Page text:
IWMI Pakistan organises consultation workshop on water accounting for accurate assessment of water resources in Punjab

Tuesday, June 13, 2023, Lahore: The International Water Management Institute (IWMI) Pakistan organised a consultation workshop on water accounting for accurate assessment of water resources in Punjab, which was attended by experts from government departments, policymakers, and academia. The workshop was organised under the UK Aid-funded Water Resource Accountability in Pakistan (WRAP) Programme Component 1: […]

Tuesday, June 13, 2023, Lahore: The International Water Management Institute (IWMI) Pakistan organised a consultation workshop on water accounting for accurate assessment of water resources in Punjab, which was attended by experts from government departments, policymakers, and academia.

The workshop was organised under the UK Aid-funded Water Resource Accountability in Pakistan (WRAP) Programme Component 1: Climate Resilient Solutions for Improving Water Governance (CRS-IWaG).

According to Dr. Mohsin Hafeez, Director – Water, Food and Ecosystems/Team Leader, WRAP Programme Component 1: CRS-IWaG, “The government has information of surface water for the Indus Basin but groundwater data is unavailable. This obstructs accurate decision-making for water management. The development of national water accounting framework will allow the government to make informed decisions.”

Dr. Mohsin also informed that IWMI Pakistan under the WRAP Programme Component 1: CRS-IWaG will be developing a water accounting framework at the federal, provincial (Punjab) and district (Okara) level. IWMI Pakistan is installing Eddy Covariance flux towers in Okara, Chakwal, Rahim Yar Khan, and Sheikhupura, which will provide data regarding water and carbon emissions in agriculture. It will also contribute towards agro-ecological zoning.

Engr. Habib Ullah Bodlah, Chief Engineer – Lahore, Punjab Irrigation Department (PID), discussed the preparation of water accounts by Indus River System Authority (IRSA) at the provincial level. According to him, “The provinces prepare water accounts of their canal system with respect to canal allocations and deliveries. The same are shared with agriculture department and other stakeholders for comments. He also informed that the Programme Monitoring and Implementation Unit (PMIU) – a special unit of PID, is mandated to monitor these allocations and deliveries from main canal to tertiary canal level. Thus, determining unaccounted water from each canal water accounts. Similarly, Water Resources Zone (WRZ) has been established at the provincial level (Punjab), which will be responsible for groundwater monitoring and management, and is also preparing Groundwater Management Information System (GMIS), similar to Irrigation Management Information System (IMIS) for surface water. The Chief Engineer Lahore informed that PID is also preparing models for crop water requirement in order to make its canal indents more intelligent by using GIS/Remote Sensing (RS) products.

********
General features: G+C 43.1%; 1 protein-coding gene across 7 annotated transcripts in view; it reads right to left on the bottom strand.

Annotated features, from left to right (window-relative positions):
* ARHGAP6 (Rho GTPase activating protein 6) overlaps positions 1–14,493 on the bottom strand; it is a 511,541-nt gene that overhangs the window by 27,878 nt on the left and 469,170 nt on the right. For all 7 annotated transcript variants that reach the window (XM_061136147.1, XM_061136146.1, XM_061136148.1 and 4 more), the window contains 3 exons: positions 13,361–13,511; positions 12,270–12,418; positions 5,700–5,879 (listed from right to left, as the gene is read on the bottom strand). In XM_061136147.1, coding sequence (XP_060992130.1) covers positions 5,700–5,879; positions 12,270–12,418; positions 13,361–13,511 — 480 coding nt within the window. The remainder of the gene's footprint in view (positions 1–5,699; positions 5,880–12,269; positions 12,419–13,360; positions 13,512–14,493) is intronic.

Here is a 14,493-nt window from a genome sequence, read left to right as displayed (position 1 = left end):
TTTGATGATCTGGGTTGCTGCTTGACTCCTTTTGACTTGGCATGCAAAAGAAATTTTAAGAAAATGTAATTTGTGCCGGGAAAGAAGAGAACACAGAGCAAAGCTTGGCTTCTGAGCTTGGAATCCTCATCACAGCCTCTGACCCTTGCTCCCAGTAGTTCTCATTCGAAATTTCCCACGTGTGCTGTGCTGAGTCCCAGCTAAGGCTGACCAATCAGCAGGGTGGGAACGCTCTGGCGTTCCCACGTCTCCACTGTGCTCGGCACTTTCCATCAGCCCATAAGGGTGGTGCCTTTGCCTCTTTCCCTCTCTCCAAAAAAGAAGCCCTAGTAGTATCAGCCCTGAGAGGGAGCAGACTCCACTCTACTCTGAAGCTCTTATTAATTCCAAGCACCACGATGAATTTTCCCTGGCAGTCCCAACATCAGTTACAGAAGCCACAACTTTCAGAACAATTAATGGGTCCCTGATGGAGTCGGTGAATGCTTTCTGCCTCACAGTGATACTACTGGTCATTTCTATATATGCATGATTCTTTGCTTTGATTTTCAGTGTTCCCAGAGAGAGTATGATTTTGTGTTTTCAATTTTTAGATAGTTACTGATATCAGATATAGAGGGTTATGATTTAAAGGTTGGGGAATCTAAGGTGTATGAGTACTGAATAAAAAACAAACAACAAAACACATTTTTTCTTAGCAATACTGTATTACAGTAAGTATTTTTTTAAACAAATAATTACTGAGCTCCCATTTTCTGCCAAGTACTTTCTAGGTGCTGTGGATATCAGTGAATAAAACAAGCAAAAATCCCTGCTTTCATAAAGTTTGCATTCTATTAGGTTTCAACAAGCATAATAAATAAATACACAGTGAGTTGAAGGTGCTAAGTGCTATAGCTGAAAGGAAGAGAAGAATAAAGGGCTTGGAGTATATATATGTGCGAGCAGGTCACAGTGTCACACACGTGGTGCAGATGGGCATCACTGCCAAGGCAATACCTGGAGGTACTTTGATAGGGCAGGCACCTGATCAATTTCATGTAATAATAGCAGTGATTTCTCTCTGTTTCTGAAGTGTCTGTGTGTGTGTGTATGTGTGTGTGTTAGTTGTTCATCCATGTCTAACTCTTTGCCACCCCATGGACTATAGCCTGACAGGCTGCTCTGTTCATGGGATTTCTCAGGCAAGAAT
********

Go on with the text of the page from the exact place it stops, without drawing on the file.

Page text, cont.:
Dr. Maqsood Ahmad, Director, Water Management Training Institute (WMTI), On Farm Water Management (OFWM) Punjab, informed that OFWM Punjab is providing technical and financial support to the farmers for adoption of new technologies/practices, as well as building their capacity for successful adoption of latest technologies for improving water use efficiency in agriculture, including drip and sprinkler irrigation systems and using other gadgets. He said, “If a farmer is not doing water accounting and budgeting of water resources available at his farm for efficient management, he will not be able to maximise the agricultural output. Under a new World Bank-funded project, 72 watercourses across Punjab have been selected for water accounting and budgeting, where all the farmers will be provided technical support to prepare complete inventory of all available water resources at their farms, formulate water budget for the crops, adjust cropping patterns as per available resources, and maximise agricultural productivity through better management.”

Dr. Mansoor Leh, Researcher – Spatial Hydrology, IWMI-HQ, Sri Lanka, explained that water accounting is the accurate estimation of available water resources, how it is used, and how much will be available for future use in the basin. However, he noted that, “Water accounting is getting complex due to human interventions in altering the course of the river basins. Therefore, remote sensing approach complemented by hydrological, station and auxiliary data, is key to improve the accuracy of the Water Accounting Plus (WA+) estimates, followed by its validation.”

A group discussion on key water accounting challenges, gaps, and way forward was also held, in which participants were divided in groups to deliberate on the development of Punjab level water accounting system and its integration with water monitoring system, ensuring the reliability of data, capacity building of institutes, and having necessary policy frameworks in place. The participants suggested capacity building of IRSA related to water accounting, data sharing arrangement among institutions, integrated water accounting i.e., groundwater, surface water, and rainfall data; future projections of water availability assessments from different sectors, incorporating water accounting systems in Water Resources Commission (WRC) of Punjab, groundwater monitoring for entire Punjab, capacity building of experts and institutions, and accounting for the environmental flows of Eastern Rivers (Ravi and Sutlej rivers).

Dr. Muhammad Javed, Director, Strategic Planning and Reform Unit (SPRU), PID, gave the closing remarks and supported water accounting in Punjab for accurate assessment of water availability for informed decision making.

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